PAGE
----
While whole-cell and acellular pertussis vaccines have been responsible for reducing morbidity and mortality due to pertussis, since the start of the current decade there has been a dramatic increase in the number of pertussis cases identified in the United States (1;2). In 2004, a total of 25,827 pertussis cases were reported (3). Several hypotheses have been suggested to explain this resurgence including: low vaccination coverage in certain demographic groups, waning immunity, poor vaccine immunogenicity and efficacy, and possible emergence of Bordetella pertussis variant.
All states require receipt of certain vaccines at the time of school of entry; however, there are some differences between states in terms of the specific antigens covered by these requirements. State mandated school immunization requirements have played a major role in controlling the rates of vaccine-preventable diseases in the United States. State immunization laws allow certain exemptions to these requirements. There is considerable variability across states in terms of the type of exemptions allowed and the intensity of enforcement. Moreover, preliminary evidence points to pockets of high exemption rates within states. Such pockets can potentially provide the critical mass of susceptible individuals required to maintain the transmission of vaccine-preventable diseases in the community—even when the overall state-level vaccination coverage is high.
In this study, we intended to: (a) Evaluate associations between state-level incidence of pertussis and state policies for ensuring compliance with school immunization requirements; (b) Determine the geographical distribution and clustering of exemptions and associations with clustering of pertussis. For the first aim, we evaluated association between state-level pertussis incidence from 1986–2004 and ease of obtaining nonmedical exemptions; policy of granting personal belief exemptions; and acceptance of parental signature as sufficient proof of compliance with school immunization requirements. For the second aim, we used geographical distributions of exemptions and pertussis cases in Michigan to identify spatial clusters of exemptions and to evaluate their association with space-time clusters of pertussis.
In unadjusted analysis, the incidence rate in the states where the option of personal belief exemption was available was more than twice as high as the states where this option was not available (IRR = 2.06; 95%CI 1.77–2.40). Ease of obtaining nonmedical exemptions was associated with a 27% and 90% higher incidence of pertussis in states with medium and high ease of exemption, respectively—compared to states where it was difficult to obtain exemptions (IRRs: 1.27; 95%CI 1.06–1.51 & 1.90; 95%CI 1.60–2.28). The incidence of pertussis was 41% higher for states which considered parental signature as sufficient proof of immunization compared to the states that did not (IRR = 1.41; 95%CI 1.12–1.77). Availability of personal belief exemptions (IRR = 1.48; 95%CI 1.03–2.13) and high exemption ease (IRR = 1.53; 95%CI 1.10–2.14) remained associated with pertussis incidence in the multivariate analysis adjusting for demographics.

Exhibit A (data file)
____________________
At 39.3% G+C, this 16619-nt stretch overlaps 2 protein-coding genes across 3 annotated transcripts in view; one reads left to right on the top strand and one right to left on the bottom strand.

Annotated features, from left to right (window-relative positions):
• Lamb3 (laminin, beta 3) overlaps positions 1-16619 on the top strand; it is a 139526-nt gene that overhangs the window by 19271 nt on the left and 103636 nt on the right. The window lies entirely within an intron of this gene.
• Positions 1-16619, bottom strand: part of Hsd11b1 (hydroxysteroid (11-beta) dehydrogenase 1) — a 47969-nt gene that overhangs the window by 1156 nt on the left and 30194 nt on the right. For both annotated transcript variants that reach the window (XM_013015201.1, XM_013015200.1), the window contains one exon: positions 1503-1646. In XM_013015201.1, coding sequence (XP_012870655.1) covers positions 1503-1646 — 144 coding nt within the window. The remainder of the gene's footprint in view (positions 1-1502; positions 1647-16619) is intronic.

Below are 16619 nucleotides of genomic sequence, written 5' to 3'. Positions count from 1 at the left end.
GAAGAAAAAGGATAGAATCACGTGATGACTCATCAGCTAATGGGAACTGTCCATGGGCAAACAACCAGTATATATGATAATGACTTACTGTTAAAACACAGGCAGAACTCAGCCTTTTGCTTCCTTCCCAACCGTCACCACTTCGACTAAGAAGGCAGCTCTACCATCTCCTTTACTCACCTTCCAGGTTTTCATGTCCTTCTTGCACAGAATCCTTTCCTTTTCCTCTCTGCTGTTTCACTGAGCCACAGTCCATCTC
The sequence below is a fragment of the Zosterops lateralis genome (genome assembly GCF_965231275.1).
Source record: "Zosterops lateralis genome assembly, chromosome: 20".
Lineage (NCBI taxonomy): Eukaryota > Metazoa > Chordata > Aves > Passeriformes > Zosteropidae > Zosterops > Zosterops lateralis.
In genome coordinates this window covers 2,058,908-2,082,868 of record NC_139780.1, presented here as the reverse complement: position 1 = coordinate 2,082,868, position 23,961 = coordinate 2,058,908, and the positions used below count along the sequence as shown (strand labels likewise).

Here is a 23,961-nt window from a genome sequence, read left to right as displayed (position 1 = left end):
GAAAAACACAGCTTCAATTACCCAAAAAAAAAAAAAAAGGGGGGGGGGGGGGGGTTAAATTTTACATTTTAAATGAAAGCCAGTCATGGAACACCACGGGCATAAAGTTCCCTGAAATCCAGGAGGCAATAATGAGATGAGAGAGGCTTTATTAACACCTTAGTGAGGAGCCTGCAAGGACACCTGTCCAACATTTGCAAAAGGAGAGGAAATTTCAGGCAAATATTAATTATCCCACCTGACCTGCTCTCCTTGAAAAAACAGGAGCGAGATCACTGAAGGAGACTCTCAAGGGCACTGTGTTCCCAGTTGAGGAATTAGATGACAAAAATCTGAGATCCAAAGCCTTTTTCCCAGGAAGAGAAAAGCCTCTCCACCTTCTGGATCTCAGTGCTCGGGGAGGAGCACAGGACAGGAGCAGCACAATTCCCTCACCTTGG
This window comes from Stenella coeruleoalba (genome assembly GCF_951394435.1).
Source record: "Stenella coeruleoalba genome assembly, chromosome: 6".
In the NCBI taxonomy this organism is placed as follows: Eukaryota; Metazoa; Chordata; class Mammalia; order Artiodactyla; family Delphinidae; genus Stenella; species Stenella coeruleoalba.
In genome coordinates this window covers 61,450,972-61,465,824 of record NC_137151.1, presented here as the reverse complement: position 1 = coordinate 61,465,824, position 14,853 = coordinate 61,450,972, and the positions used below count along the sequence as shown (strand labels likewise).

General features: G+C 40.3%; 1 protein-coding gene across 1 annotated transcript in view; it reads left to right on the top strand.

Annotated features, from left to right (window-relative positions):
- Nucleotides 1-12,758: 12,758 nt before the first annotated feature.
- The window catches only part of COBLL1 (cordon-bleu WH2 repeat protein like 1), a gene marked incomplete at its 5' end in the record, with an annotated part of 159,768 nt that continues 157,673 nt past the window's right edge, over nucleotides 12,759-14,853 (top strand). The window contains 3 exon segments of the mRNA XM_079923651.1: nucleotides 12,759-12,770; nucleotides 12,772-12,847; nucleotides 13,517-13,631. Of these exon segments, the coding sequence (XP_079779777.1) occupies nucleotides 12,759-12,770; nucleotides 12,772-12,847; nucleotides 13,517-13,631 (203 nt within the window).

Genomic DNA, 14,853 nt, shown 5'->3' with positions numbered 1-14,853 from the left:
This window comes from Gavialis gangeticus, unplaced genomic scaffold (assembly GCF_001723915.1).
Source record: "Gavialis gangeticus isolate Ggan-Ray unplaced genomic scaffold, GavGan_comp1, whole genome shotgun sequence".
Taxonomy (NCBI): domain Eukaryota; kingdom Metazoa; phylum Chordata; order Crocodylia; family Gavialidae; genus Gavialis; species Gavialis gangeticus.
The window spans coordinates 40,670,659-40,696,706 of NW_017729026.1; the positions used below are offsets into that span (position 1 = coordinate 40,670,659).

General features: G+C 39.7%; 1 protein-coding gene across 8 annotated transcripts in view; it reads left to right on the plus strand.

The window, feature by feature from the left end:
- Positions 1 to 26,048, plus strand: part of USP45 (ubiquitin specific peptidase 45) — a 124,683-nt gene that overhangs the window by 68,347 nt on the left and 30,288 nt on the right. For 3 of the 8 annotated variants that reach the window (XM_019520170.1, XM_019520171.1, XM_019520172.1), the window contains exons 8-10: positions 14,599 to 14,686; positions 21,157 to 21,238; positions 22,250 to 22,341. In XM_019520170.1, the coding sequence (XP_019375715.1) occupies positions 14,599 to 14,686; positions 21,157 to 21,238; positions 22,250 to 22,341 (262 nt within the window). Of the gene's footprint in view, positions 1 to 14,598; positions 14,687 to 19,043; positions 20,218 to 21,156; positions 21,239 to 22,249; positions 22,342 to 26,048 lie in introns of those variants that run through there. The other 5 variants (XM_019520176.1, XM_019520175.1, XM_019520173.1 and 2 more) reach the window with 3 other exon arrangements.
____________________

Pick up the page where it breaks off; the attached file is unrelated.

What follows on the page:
Twenty three statistically significant clusters of high exemption rates were identified. In bivariate analysis, likelihood of a census tract being in an exemptions cluster was associated with population density (in 100s of individuals per sq. mile) (OR = 1.02; CI, 1.01–1.02), percentage of minorities in a census tract (OR = 1.01; CI, 1.01–1.02), percentage of children younger than 5 (OR = 1.10; CI, 1.05–1.16), and mean family size (OR = 3.9; CI, 2.8–5.5). Population density (OR = 1.02; CI, 1.01–1.02) and mean family size (OR = 2.8; CI, 1.8–4.4) remained significantly associated in multivariate analysis.
Six statistically significant clusters of pertussis cases were identified with p values ranging from 0.001 to 0.049. The six clusters spanned the following timeframes: 8/9–9/93, 8/94–2/95, 5/98–6/98, 7/00–11/00, 4/02, 5/03–7/03, and 6/04–11/04. It was more likely for census tracts in exemptions clusters to be in pertussis clusters (OR = 3.0; CI, 2.5–3.6). The overlap of exemptions clusters and pertussis clusters remained significant after adjusting for population density, proportion of minorities, proportion of individuals aged 5 years or younger, and average family size (OR = 3.4; CI, 2.8–4.1).
Conclusion. State-level policies on nonmedical exemptions and documentation of immunization status should be reviewed as part of the efforts to control pertussis and maintain a low incidence of other vaccine-preventable diseases.
Moreover, geographic pockets of vaccine exemptors pose risk to the whole community. In addition to monitoring state-level exemption rates, state and local health authorities should be mindful of within-state heterogeneity in exemption rates and should actively follow trends in sub-state level exemption rates.